New phase of dense hydrogen discovered

Hydrogen (left) and deuterium (right) samples at very high pressures in reflected and transmitted light as seen through the diamonds.

Obtaining metallic hydrogen, the Holy Grail of high pressure science, has been a long-standing problem in Condensed Matter Science. The high pressure behaviour of hydrogen has major implications for the interiors of the Jovian planets (the gas giants: Jupiter, Saturn, Neptune and Uranus). High pressure experiments have been driven over the past 70 years not just by the desire to convert the most abundant element in the universe metallic, but through predictions of exotic properties the material may exhibit, such as superfluidity and high temperature superconductivity.

Through new technological breakthroughs in diamond anvil cell experiments, a team of researchers at the Centre for Science at Extreme Conditions at the University of Edinburgh and Geophysical Laboratory, Washington DC have not only set a pressure record for the compression of hydrogen at room temperature but discovered a new phase - one of only four known phases - at conditions that exceed 2.2 million times atmospheric pressure.

"This interesting new phase is exemplary of how pressure can introduce complexity in an element otherwise thought as simple and provides a continuous, elegant pathway to the metallization of hydrogen. These are exciting times in high pressure hydrogen research and the discovery of a new phase will without doubt stimulate further studies and drive experiments in obtaining the elusive metallic state." PhD student Ross Howie, the first author on the Physical Review Letter where the discovery is reported.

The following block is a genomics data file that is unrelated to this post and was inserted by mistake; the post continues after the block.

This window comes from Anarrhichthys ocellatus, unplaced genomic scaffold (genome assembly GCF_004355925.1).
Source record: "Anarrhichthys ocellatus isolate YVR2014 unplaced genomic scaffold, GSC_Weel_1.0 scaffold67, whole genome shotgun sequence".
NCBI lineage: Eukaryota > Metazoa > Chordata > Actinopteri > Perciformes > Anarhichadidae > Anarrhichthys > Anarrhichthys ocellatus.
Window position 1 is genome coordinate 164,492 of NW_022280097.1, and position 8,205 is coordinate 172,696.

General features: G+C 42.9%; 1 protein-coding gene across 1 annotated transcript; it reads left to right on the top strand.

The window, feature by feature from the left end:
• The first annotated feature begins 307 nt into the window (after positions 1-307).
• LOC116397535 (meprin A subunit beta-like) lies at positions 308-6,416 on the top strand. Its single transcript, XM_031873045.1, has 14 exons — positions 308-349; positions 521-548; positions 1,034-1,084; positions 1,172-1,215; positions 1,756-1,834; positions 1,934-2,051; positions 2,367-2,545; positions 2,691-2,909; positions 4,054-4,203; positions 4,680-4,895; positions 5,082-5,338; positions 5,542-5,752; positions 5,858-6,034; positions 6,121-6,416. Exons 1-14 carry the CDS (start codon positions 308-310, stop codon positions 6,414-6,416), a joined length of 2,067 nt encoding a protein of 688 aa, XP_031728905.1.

The new phase consists of 'honeycomb' layers between which unbound molecules intersperse. Such a structure is highly unusual, exhibiting a mixture of both atomic and molecular properties. Predictions (Pickard and Needs, 2007) suggest this phase will evolve if further compressed, electrically conducting along the honeycomb layers much like graphite. Despite reaching 3.2 million times atmospheric pressure at room temperature, the metallic state is still to be attained. Nonetheless, as it was previously thought that hydrogen would become conducting in either the pure atomic or pure molecular state, this study is crucial in the understanding of the nature of metallic hydrogen.